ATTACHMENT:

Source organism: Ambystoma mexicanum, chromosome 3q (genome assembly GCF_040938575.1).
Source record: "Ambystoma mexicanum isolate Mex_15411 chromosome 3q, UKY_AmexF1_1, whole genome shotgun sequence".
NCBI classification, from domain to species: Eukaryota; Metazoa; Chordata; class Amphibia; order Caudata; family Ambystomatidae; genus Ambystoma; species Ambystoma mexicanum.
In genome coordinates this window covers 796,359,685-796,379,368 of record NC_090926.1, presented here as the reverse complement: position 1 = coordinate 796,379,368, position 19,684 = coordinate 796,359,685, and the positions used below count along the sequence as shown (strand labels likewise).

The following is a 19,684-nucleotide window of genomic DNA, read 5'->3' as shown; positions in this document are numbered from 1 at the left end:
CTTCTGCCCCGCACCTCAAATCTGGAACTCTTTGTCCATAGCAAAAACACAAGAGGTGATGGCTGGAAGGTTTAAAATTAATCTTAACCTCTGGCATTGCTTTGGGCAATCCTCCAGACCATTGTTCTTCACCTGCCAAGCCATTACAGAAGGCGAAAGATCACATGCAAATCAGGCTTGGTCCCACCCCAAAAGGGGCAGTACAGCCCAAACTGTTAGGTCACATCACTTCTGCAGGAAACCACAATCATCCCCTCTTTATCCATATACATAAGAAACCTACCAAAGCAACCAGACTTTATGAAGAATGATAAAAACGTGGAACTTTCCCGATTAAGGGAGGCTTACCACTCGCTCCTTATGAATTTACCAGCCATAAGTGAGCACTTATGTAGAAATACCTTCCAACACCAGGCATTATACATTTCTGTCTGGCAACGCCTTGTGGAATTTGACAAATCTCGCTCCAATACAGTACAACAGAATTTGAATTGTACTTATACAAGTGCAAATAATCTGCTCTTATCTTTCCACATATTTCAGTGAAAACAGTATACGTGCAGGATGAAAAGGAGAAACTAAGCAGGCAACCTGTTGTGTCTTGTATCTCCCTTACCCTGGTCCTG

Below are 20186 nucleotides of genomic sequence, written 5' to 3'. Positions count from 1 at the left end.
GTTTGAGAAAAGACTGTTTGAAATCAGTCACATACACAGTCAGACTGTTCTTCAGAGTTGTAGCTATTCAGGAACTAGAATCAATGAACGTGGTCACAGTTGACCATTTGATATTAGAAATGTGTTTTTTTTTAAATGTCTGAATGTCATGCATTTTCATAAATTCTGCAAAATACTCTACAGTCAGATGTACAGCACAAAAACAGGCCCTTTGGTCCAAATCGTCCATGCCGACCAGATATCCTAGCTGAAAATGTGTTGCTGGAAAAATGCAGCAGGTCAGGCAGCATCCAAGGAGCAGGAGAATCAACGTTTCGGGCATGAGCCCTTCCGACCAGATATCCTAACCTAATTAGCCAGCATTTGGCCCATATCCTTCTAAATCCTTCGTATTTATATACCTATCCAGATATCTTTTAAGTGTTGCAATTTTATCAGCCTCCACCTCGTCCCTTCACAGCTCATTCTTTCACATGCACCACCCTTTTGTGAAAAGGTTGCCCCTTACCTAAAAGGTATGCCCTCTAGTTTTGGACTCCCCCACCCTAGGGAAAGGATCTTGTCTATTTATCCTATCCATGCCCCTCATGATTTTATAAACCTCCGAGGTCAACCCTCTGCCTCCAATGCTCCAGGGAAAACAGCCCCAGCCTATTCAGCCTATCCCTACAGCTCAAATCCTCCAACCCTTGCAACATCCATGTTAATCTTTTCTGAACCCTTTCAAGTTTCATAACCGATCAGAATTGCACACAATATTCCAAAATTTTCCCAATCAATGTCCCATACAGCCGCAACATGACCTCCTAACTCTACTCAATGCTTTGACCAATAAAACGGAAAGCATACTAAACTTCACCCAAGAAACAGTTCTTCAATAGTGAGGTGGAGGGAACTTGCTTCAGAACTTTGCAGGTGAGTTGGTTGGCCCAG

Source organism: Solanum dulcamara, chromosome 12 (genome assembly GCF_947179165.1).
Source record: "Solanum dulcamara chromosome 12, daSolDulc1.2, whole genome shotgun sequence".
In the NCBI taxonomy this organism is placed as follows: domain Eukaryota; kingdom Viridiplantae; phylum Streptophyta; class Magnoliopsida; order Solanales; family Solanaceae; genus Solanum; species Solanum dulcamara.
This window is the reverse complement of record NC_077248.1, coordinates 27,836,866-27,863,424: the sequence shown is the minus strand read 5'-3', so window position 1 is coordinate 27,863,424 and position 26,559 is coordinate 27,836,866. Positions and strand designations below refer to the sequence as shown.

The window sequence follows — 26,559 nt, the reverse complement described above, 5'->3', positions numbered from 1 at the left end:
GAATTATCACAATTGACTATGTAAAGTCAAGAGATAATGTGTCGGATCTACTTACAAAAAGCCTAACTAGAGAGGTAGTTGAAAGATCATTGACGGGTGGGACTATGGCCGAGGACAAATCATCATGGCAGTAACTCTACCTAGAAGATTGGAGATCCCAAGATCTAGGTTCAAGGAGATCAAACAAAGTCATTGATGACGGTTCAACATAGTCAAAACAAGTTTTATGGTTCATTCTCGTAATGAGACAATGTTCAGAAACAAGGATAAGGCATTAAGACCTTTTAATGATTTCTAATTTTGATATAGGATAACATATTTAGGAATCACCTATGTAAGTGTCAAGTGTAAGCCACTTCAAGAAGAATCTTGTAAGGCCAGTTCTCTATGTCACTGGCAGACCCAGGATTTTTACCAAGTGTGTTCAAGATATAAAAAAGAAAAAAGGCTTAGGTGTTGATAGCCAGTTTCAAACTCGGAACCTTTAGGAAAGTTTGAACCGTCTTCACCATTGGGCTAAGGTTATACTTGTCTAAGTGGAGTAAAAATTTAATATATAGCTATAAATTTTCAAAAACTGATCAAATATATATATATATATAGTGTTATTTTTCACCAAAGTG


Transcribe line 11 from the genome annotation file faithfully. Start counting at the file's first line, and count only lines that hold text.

In the NCBI taxonomy this organism is placed as follows: domain Eukaryota; kingdom Viridiplantae; phylum Streptophyta; class Magnoliopsida; order Solanales; family Solanaceae; genus Solanum; species Solanum dulcamara.